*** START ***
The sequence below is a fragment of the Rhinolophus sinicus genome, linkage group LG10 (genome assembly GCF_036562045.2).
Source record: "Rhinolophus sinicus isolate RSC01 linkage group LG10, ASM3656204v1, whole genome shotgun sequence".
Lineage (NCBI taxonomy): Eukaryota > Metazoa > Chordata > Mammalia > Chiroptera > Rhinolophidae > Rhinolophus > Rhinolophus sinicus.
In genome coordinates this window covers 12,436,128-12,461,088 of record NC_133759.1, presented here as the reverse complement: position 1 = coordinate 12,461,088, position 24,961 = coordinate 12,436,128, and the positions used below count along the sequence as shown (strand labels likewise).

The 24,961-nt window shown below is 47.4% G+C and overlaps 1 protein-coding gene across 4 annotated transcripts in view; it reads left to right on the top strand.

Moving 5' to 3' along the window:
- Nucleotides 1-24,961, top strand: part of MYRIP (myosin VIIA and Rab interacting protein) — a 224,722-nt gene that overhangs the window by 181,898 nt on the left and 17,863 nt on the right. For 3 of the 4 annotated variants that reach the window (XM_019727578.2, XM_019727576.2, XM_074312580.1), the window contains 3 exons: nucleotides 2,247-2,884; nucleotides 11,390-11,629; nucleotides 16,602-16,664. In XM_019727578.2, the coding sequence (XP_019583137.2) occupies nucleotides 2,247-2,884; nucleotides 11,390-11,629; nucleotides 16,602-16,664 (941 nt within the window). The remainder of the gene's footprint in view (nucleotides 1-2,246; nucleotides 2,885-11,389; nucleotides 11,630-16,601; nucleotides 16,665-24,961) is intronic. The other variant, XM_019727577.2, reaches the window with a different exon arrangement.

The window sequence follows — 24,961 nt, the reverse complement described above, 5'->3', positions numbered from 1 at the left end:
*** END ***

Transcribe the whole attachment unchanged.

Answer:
The sequence below is a fragment of the Rhinolophus sinicus genome, linkage group LG10 (genome assembly GCF_036562045.2).
Source record: "Rhinolophus sinicus isolate RSC01 linkage group LG10, ASM3656204v1, whole genome shotgun sequence".
Lineage (NCBI taxonomy): Eukaryota > Metazoa > Chordata > Mammalia > Chiroptera > Rhinolophidae > Rhinolophus > Rhinolophus sinicus.
In genome coordinates this window covers 12,436,128-12,461,088 of record NC_133759.1, presented here as the reverse complement: position 1 = coordinate 12,461,088, position 24,961 = coordinate 12,436,128, and the positions used below count along the sequence as shown (strand labels likewise).

The 24,961-nt window shown below is 47.4% G+C and overlaps 1 protein-coding gene across 4 annotated transcripts in view; it reads left to right on the top strand.

Moving 5' to 3' along the window:
- Nucleotides 1-24,961, top strand: part of MYRIP (myosin VIIA and Rab interacting protein) — a 224,722-nt gene that overhangs the window by 181,898 nt on the left and 17,863 nt on the right. For 3 of the 4 annotated variants that reach the window (XM_019727578.2, XM_019727576.2, XM_074312580.1), the window contains 3 exons: nucleotides 2,247-2,884; nucleotides 11,390-11,629; nucleotides 16,602-16,664. In XM_019727578.2, the coding sequence (XP_019583137.2) occupies nucleotides 2,247-2,884; nucleotides 11,390-11,629; nucleotides 16,602-16,664 (941 nt within the window). The remainder of the gene's footprint in view (nucleotides 1-2,246; nucleotides 2,885-11,389; nucleotides 11,630-16,601; nucleotides 16,665-24,961) is intronic. The other variant, XM_019727577.2, reaches the window with a different exon arrangement.

The window sequence follows — 24,961 nt, the reverse complement described above, 5'->3', positions numbered from 1 at the left end: